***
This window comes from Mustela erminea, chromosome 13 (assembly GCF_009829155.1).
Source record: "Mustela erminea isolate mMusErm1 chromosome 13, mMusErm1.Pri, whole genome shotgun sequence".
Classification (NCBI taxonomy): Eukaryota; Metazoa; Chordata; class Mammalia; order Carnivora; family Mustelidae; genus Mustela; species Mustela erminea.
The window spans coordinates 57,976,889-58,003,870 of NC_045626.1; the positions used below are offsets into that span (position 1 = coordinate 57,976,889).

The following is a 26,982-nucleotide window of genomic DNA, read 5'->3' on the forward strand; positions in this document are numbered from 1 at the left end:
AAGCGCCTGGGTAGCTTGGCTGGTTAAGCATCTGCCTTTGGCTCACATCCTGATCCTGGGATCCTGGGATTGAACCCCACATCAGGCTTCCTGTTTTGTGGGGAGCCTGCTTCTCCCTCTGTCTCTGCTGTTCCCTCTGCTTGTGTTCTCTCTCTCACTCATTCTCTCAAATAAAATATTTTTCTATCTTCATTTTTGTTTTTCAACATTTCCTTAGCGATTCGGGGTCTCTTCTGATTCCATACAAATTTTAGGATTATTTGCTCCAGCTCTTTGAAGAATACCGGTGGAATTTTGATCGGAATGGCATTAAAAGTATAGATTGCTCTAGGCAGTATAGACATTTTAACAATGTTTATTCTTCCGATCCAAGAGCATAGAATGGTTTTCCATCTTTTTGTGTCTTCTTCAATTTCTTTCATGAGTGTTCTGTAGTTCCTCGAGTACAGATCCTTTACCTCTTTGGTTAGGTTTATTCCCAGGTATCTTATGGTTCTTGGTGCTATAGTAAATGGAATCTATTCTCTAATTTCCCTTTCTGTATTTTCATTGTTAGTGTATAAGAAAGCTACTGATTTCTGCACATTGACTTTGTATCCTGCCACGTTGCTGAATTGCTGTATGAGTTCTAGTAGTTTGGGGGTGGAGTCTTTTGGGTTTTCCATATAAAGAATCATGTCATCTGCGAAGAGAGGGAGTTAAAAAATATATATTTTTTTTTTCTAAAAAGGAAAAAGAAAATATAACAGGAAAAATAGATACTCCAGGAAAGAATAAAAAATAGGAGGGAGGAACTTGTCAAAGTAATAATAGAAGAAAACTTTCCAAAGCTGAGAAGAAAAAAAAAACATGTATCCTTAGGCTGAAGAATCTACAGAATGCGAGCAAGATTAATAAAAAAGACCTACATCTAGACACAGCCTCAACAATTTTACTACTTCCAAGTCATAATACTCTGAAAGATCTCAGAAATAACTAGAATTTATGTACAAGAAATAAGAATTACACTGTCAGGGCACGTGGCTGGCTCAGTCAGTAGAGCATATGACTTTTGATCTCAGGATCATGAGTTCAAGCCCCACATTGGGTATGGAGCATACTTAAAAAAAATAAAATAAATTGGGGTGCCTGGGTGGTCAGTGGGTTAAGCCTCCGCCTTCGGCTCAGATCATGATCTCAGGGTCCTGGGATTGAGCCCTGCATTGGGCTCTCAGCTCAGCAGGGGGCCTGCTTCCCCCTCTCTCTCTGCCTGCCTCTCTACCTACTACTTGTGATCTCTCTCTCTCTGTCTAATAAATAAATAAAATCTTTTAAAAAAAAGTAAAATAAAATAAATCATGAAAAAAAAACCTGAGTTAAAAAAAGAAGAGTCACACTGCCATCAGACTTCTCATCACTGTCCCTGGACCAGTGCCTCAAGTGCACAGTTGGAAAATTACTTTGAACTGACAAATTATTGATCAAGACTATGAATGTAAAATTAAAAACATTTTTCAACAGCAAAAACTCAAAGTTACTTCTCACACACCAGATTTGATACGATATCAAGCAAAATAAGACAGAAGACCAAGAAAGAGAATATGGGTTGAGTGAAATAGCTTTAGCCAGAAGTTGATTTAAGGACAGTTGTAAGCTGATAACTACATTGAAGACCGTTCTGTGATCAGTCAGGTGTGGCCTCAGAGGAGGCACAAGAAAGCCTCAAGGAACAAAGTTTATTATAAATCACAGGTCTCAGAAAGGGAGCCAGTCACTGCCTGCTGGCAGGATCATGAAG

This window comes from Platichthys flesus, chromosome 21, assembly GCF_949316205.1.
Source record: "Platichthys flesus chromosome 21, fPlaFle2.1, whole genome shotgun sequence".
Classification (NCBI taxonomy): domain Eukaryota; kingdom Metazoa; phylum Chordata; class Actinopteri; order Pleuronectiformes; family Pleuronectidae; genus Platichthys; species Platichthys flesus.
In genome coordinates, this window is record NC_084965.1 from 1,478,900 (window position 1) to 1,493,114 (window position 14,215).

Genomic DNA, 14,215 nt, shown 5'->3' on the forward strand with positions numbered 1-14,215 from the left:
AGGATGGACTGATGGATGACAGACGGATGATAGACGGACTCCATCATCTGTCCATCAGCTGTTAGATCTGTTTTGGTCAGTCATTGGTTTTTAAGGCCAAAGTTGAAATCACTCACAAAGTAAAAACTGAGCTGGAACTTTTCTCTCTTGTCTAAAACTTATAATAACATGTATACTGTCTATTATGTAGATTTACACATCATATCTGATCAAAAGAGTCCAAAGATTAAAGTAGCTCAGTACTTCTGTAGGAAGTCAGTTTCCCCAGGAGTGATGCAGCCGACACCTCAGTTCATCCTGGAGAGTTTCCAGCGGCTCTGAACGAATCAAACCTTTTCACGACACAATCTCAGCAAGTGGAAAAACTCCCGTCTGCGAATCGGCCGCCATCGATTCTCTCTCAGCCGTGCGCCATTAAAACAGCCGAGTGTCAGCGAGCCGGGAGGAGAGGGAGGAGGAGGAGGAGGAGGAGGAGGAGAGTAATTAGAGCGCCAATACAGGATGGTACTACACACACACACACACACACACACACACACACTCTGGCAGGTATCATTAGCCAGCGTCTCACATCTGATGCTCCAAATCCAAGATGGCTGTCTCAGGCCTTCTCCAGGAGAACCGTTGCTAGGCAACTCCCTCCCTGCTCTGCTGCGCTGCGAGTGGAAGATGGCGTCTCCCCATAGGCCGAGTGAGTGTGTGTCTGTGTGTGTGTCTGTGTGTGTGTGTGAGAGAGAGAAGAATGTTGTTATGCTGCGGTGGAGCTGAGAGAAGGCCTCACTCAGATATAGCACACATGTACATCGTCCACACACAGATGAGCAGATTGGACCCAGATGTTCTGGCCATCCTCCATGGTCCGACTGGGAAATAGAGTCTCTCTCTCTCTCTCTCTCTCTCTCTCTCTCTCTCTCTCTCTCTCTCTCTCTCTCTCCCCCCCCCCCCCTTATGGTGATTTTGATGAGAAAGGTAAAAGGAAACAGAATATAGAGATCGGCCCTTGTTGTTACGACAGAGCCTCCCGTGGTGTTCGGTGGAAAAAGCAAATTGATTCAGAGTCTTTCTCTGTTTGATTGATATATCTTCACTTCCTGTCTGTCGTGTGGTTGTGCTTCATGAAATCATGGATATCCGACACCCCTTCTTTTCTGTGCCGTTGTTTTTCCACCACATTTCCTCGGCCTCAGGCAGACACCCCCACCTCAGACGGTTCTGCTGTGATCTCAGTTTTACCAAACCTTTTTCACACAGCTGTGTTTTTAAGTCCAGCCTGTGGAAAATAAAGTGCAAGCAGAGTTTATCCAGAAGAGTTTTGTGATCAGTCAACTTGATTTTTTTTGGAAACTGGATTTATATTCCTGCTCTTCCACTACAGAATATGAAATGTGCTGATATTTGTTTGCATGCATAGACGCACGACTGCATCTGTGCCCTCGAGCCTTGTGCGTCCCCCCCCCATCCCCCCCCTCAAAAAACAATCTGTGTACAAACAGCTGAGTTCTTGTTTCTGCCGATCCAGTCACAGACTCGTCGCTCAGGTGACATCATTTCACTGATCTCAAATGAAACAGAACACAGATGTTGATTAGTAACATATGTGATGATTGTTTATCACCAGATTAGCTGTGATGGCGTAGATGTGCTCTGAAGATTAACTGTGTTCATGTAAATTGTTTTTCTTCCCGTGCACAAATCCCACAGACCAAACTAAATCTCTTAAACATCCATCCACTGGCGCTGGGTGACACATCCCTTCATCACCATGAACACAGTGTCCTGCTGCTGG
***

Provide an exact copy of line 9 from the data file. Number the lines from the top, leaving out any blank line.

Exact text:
Classification (NCBI taxonomy): domain Eukaryota; kingdom Metazoa; phylum Chordata; class Actinopteri; order Pleuronectiformes; family Pleuronectidae; genus Platichthys; species Platichthys flesus.